On Dec. 8, 2020, FireEye announced the discovery of a breach in the SolarWinds Orion software while it investigated a nation-state attack on its Red Team toolkit. Five days later, on Dec. 13, 2020, SolarWinds posted on Twitter, asking “all customers to upgrade immediately to Orion Platform version 2020.2.1 HF 1 to address a security vulnerability.” It was clear: SolarWinds — the Texas-based company that builds software for managing and protecting networks, systems, and IT infrastructure — had been hacked.
More worrisome was the fact that the attackers, which US authorities have now linked to Russian intelligence, had found the backdoor through which they infiltrated the company’s system about 14 months before the hack was announced. The SolarWinds hack is now almost 3 years old, but its aftereffects continue to reverberate across the security world.
Let’s face it: The enterprise is constantly under threat — either from malicious actors who attack for financial gains or hardened cybercriminals who extract and weaponize data crown jewels in nation-state attacks. However, supply chain attacks are becoming more common today, as threat actors continue to exploit third-party systems and agents to target organizations and break through their security guardrails. Gartner predicts that by 2025, “45% of organizations worldwide will have experienced attacks on their software supply chains,” a prediction that has created a ripple across the cybersecurity world and led more companies to start prioritizing digital supply chain risk management.
While this is the right direction for enterprises, the question still lingers: What lessons have organizations learned from a cyberattack that went across the aisle to take out large corporations and key government agencies with far-reaching consequences even in countries beyond the United States?
To better understand what happened with the attack and how organizations can prepare for eventualities like the SolarWinds hack, Dark Reading connected with SolarWinds CISO Tim Brown for a deeper dive into the incident and lessons learned three years on.
1. Collaboration Is Critical to Cybersecurity
Brown admits that the very name SolarWinds serves as a reminder for others to do better, fix vulnerabilities, and strengthen their entire security architecture. Knowing that all systems are vulnerable, collaboration is an integral part of the cybersecurity effort.
“If you look at the supply chain conversations that have come up, they’re now focusing on the regulations we should be putting in place and how public and private actors can better collaborate to stall adversaries,” he says. “Our incident shows the research community could come together because there’s so much going on there.”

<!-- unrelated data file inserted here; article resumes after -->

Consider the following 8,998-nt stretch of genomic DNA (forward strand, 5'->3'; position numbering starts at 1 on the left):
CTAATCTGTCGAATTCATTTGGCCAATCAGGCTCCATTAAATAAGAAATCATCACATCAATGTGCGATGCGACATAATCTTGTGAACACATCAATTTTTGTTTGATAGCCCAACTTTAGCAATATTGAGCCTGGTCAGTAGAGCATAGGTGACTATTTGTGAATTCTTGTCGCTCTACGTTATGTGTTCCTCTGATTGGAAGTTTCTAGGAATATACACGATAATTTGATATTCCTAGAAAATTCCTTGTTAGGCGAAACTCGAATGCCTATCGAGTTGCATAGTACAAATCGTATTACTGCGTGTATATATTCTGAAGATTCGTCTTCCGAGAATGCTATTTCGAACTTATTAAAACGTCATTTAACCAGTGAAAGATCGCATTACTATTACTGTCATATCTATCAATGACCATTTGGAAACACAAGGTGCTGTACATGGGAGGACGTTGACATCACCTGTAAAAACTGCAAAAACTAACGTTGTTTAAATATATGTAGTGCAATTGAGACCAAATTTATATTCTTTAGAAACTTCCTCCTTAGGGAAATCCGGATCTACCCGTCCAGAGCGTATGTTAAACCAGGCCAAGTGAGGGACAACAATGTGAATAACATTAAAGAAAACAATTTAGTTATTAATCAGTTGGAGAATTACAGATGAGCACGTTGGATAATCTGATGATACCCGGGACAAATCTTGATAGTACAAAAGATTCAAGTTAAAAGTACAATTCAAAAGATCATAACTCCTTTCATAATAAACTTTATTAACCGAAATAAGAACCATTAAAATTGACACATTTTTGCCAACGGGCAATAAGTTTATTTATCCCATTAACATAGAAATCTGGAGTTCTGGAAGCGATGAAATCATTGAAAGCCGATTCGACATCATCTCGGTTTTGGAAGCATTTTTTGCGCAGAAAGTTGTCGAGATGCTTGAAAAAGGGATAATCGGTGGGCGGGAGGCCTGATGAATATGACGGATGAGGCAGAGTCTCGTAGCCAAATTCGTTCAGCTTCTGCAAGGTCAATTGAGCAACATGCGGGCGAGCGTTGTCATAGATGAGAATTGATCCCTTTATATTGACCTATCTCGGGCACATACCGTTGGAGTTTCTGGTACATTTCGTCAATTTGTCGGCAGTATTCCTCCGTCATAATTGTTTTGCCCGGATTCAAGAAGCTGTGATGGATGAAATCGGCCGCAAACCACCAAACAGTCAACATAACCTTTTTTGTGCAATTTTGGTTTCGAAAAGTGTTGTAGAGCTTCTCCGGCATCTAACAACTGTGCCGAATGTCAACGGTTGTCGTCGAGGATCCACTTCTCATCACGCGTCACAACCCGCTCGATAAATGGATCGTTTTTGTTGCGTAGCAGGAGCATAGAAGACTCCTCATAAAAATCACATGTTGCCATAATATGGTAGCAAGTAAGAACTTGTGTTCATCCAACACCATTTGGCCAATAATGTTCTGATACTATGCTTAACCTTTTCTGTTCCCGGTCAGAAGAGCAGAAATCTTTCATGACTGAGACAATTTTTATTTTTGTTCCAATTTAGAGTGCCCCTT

After standing at the frontlines of perhaps the biggest security breach in recent years, Brown understands that collaboration is critical to all cybersecurity efforts.
“A lot of conversations have been ongoing around trust between individuals, government, and others,” he says. “Our adversaries share information — and we need to do the same.”
2. Measure Risk and Invest in Controls
No organization is 100% secure 100% of the time, as the SolarWinds incident demonstrated. To bolster security and defend their perimeters, Brown advises organizations to adopt a new approach that sees the CISO role move beyond being a business partner to becoming a risk officer. The CISO must measure risk in a way that’s “honest, trustworthy, and open” and be able to talk about the risks they face and how they are compensating for them.
Organizations can become more proactive and defeat traps before they are sprung by using artificial intelligence (AI), machine learning (ML), and data mining, Brown explains. However, while organizations can leverage AI to automate detection, Brown warns there’s a need to properly contextualize AI.
“Some of the projects out there are failing because they are trying to be too big,” he says. “They’re trying to go without context and aren’t asking the right questions: What are we doing manually and how can we do it better? Rather, they’re saying, ‘Oh, we could do all of that with the data’ — and it’s not what you necessarily need.”
Leaders must understand the details of the problem, what outcome they are hoping for, and see if they can prove it right, according to Brown.
“We just have to get to that point where we can utilize the models on the right day to get us somewhere we haven’t been before,” he says.
3. Remain Battle-Ready
IT leaders must stay a step ahead of adversaries. However, it’s not all doom and gloom. The SolarWinds hack was a catalyst for so much great work happening across the cybersecurity board, Brown says.
“There are many applications being built in the supply chain right now that can keep a catalog of all your assets so that if a vulnerability occurs in a part of the building block, you will know, enabling you to assess if you were impacted or not,” he says.
This awareness, Brown adds, can help in building a system that tends toward perfection, where organizations can identify vulnerabilities faster and deal with them decisively before malicious actors can exploit them. It’s also an important metric as enterprises edge closer to the zero-trust maturity model prescribed by the Cybersecurity and Infrastructure Security Agency (CISA).
Brown says he is hopeful these lessons from the SolarWinds hack will aid enterprise leaders in their quest to secure their pipelines and remain battle-ready in the ever-evolving cybersecurity war.